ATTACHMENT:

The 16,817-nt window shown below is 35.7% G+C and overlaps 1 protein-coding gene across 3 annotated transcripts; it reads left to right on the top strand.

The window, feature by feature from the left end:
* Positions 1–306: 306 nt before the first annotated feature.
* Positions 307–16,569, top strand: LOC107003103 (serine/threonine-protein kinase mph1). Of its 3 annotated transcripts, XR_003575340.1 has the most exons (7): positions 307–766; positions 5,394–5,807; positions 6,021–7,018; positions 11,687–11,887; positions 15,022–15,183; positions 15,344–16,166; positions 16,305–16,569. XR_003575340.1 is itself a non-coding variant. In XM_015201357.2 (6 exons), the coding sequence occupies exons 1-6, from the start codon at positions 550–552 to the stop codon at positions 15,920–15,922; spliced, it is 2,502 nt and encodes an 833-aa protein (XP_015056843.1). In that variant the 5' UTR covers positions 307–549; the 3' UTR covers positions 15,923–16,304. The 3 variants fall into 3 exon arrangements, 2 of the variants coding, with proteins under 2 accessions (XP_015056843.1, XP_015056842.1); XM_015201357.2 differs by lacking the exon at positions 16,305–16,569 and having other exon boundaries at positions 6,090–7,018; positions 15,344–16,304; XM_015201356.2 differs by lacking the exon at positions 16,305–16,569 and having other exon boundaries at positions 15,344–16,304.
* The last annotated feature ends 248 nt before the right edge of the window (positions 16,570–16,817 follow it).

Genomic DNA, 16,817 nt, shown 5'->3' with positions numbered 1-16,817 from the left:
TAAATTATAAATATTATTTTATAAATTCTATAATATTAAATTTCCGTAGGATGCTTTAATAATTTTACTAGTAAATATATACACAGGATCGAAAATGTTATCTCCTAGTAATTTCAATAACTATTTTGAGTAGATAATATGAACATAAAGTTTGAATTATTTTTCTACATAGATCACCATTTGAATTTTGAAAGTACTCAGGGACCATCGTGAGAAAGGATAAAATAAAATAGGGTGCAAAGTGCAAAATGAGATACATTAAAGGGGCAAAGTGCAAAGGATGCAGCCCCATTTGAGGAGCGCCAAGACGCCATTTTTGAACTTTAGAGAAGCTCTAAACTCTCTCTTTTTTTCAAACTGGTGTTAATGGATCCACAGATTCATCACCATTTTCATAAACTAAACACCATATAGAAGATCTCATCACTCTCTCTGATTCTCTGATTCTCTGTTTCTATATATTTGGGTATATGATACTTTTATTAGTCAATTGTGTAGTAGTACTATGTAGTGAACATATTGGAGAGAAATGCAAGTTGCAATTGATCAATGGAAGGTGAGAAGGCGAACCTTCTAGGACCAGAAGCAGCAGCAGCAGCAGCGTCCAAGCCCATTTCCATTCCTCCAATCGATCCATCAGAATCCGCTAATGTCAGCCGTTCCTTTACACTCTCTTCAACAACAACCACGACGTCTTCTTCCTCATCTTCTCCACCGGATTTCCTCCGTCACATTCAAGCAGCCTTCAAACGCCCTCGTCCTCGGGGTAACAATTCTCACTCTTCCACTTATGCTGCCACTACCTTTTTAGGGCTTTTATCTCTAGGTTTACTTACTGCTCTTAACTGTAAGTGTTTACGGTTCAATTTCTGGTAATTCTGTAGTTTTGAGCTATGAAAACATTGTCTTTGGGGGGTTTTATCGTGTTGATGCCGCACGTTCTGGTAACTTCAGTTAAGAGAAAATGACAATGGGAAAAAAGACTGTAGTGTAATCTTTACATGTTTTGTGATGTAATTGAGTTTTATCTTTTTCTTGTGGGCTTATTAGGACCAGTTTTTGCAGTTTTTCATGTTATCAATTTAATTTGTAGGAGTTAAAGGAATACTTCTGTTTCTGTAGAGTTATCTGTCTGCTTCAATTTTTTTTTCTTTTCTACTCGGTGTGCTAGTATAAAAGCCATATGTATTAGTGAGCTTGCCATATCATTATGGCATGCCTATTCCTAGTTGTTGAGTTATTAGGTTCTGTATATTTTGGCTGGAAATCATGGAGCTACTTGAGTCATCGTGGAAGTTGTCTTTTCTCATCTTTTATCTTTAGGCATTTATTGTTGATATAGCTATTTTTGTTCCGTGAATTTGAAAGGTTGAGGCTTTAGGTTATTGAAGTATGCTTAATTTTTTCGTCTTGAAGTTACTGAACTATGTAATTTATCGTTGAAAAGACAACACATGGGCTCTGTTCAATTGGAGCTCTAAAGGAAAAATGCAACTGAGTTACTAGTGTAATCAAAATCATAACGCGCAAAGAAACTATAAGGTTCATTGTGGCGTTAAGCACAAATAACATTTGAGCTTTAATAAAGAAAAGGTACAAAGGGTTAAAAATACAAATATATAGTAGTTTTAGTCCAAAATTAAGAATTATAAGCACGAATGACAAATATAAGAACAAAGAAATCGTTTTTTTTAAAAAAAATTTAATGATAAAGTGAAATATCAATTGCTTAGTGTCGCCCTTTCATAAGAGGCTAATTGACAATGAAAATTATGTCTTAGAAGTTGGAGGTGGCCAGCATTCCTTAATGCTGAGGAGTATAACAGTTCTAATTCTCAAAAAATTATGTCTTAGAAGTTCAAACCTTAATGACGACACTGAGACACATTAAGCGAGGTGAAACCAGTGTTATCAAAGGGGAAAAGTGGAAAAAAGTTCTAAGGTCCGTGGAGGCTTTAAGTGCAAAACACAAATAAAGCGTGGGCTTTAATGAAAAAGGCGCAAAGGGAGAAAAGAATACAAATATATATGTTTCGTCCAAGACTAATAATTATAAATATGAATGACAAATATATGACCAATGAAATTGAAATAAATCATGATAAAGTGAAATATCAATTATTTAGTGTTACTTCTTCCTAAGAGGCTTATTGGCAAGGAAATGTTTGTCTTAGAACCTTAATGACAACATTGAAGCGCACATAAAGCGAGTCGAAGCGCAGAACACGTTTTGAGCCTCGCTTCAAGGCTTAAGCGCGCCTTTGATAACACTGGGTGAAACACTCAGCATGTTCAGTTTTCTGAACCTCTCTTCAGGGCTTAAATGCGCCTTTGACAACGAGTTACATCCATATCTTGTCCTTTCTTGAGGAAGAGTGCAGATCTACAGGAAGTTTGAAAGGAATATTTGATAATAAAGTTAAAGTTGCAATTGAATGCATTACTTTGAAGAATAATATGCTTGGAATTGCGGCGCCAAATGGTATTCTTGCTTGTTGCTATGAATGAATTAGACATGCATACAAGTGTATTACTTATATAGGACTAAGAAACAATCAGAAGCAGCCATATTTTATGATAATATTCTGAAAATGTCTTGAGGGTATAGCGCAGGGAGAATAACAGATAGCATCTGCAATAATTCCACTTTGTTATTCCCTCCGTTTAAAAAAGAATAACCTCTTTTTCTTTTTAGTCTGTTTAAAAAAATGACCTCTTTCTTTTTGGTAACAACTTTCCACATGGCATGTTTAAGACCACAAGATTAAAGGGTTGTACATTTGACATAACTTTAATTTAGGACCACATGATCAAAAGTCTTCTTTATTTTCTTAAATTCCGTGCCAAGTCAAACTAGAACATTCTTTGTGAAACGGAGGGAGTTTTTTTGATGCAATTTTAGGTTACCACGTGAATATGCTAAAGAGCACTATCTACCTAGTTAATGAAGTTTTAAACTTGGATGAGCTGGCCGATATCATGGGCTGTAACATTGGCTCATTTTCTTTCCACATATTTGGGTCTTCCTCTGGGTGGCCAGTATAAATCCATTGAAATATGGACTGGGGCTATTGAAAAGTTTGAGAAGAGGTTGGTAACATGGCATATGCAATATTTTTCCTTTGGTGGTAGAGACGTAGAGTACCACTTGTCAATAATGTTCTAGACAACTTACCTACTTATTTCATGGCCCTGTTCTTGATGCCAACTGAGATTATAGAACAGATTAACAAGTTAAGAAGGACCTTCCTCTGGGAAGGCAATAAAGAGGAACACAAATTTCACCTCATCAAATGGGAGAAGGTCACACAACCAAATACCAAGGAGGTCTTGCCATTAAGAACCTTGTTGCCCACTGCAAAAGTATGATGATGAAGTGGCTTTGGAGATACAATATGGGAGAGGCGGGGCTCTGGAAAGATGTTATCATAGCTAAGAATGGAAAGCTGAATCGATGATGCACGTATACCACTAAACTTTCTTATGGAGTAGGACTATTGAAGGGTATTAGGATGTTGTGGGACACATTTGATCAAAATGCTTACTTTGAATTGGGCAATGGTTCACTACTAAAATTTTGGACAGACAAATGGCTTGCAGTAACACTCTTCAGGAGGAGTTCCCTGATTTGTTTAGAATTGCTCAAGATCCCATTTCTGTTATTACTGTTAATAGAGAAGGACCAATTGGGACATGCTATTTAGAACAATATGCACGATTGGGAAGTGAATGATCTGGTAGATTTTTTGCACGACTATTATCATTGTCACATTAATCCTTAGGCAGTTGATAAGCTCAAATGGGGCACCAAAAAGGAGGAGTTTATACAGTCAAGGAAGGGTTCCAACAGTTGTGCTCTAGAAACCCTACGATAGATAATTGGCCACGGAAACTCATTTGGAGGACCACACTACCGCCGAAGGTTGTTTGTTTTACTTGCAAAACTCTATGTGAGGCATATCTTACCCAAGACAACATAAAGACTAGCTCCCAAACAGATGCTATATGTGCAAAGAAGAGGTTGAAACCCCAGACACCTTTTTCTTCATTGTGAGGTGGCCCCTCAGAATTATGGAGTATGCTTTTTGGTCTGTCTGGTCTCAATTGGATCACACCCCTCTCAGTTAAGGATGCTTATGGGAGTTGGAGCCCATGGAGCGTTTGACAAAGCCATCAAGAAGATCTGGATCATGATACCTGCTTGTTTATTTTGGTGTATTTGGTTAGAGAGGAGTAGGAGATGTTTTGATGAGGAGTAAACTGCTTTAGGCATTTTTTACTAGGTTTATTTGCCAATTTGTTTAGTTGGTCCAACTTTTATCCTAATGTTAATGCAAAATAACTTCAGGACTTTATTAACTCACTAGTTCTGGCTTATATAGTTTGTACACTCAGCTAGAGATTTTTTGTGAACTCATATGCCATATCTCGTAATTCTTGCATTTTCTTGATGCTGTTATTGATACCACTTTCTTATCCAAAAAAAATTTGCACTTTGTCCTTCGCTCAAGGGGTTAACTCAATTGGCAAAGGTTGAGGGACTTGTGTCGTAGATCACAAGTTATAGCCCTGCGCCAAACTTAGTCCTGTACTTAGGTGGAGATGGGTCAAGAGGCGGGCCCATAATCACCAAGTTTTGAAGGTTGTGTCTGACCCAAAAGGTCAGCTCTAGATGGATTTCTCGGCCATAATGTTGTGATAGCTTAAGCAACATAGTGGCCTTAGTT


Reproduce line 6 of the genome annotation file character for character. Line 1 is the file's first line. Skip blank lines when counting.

Genomic DNA, 16,817 nt, shown 5'->3' with positions numbered 1-16,817 from the left: